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Home Bar | The New Institute | Germany

The Home Bar

The New Institute in Hamburg is an experimental initiative to help re-imagine the way people live and work for future societies.

We were invited as part of an international team of architectural and interior specialists to transform a row of 19th century houses, known as the Warburg Ensemble, into a space where fellows and their families can live and collaboratively work together.

From working with us on a private project, our client sought Artichoke’s expertise and creativity for a home bar as a hub for social events at the New Institute. Our other commission in this series was a remarkable kitchen.

The bar was to be a space for serving refreshments during the day and into the evening. As with so much of our work, our brief was to make the bar feel like it had always belonged there.
The result? A dignified and modern bar room – welcoming people to a space where they come together without constraint.

Reviewing the space and architecture

The vision for the New Institute was to create a continuous space that ran through the row of buildings allowing guests to easily circulate.  Walls needed knocking down to open up the building – not an easy task in a cluster of historic properties. This newly formed space showed the marks of its past, with many doors and entrances leading in different directions, and ceilings of varying heights interrupting the order of the interiors. It was a seemingly irregular collection of rooms that contrasted with the organised and classical external facade.

Rationalising this newly created double room was our key task – forming the central hub of the network of buildings.

Our first challenge was clear: making the bar appear an integral part of the room’s original design, as though the entire space had been thoughtfully arranged to accommodate a dedicated bar area.

Key technical design considerations

After careful consideration, we discovered a way to define a perfect square footprint for the bar, creating real harmony as a centrepiece of the building.

This architectural design solution involved creating symmetrical openings that allowed us to extend the wall forward, locking the furniture into the fabric of the building itself.

The cube created within this space also gave us the ability to create a classical domed ceiling reminiscent of John Soane’s architectural style. These significant but measured changes created an exquisitely proportioned home bar, optimising circulation around the room whilst providing bartenders with plenty of space in which to work.

Aesthetics and materials

Together with a local plasterer, we explored the intricacies of cornices and ceiling details typical of the region’s architectural heritage, harmonising this space with the rest of the house.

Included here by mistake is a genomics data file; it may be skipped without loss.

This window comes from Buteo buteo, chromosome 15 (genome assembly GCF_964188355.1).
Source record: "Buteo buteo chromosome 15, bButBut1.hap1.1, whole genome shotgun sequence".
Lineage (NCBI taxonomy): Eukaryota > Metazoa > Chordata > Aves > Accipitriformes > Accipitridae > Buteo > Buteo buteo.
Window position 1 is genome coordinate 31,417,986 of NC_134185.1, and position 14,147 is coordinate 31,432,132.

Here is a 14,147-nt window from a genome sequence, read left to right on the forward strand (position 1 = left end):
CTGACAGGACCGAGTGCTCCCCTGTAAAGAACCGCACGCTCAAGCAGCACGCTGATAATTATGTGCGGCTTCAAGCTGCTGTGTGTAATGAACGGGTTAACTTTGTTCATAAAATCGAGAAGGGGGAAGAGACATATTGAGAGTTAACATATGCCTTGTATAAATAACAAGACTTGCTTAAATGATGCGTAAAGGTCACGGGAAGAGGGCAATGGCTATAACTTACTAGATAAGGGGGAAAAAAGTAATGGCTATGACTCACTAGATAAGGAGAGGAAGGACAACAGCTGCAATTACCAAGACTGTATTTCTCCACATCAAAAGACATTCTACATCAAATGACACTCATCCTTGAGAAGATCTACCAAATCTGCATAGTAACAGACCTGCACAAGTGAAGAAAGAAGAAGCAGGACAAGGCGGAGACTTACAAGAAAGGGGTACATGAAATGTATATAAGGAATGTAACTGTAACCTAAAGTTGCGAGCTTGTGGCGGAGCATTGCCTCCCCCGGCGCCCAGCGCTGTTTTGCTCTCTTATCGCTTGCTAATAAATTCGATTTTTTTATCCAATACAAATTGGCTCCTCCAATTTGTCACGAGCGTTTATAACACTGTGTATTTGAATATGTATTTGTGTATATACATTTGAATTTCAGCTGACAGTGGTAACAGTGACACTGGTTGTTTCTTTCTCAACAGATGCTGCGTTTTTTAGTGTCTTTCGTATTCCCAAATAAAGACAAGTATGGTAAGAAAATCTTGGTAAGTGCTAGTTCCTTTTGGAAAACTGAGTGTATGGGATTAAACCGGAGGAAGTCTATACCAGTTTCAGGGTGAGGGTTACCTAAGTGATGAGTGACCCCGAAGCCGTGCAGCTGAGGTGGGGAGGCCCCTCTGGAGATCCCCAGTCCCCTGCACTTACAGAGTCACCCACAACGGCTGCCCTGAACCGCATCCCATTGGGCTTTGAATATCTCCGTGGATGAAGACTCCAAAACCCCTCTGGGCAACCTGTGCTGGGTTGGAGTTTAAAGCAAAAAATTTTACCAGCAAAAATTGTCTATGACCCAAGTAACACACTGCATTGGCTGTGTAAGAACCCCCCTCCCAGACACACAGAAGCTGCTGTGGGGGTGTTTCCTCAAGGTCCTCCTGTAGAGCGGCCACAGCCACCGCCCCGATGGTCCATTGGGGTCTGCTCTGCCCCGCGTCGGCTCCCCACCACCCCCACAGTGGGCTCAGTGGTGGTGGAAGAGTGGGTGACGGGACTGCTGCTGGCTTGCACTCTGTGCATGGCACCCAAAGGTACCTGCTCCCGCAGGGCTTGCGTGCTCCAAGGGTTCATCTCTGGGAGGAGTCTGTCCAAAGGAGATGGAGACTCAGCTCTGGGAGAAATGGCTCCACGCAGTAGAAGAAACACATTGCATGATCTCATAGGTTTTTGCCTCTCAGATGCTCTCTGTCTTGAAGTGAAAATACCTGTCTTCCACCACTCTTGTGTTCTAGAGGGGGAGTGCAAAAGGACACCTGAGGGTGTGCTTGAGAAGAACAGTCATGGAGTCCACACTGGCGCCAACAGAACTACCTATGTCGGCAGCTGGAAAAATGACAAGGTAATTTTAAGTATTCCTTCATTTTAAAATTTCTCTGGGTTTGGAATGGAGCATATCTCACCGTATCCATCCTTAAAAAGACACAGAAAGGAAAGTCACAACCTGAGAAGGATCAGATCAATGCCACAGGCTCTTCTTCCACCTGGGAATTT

The artisanal plasterwork we commissioned was a visual delight, characterised by the Sonian double flush beads in the plasterwork – a detail continued on the bar furniture.

The original Warburg Ensemble houses were brimming with a mish-mash of neo-classical details that demanded a modern intervention, one that aligned with The New Institute’s humanistic philosophies. Achieving a delicate balance between the traditional classical architecture and the modern ambition of The New Institute to bring harmony without losing the character and atmosphere of the building’s original features.

For the bar, we found our inspiration in the continental style of the 1920s, notably the fabulous ‘Bar di Passo’ in Milan. This quirky and playful drinks counter helped to unlock our design vision, resulting in a minimal style that gave the impression it had been there since the 1920s.

Our ability to control the interior architecture brought harmony to every dimension. From the perfectly proportioned square panes of glass in the mirrored cabinets to the precise mathematical planning of the room’s floor layout. Everything in the design felt grounded and considered.

For an extra layer of modernity, we designed a painted finish on the cabinets—uniform, matte colours protected by polishable lacquer. This unified the walls and the furniture, creating a seamless visual flow.

The result is a European-inspired bar that feels modern, with elements of rich timber and antiqued mirrors. The discreet beer and water taps and the versatility of pocket doors, effortlessly transform the space from a daytime café to a night-time bar.

The Artichoke effect

We created a space that redefines the bar experience. It is informal yet modern with a distinctive presence. As if it has always been there – delivering to our client’s dream of creating a space where great minds can form unlikely alliances over a cup of coffee or a cocktail.

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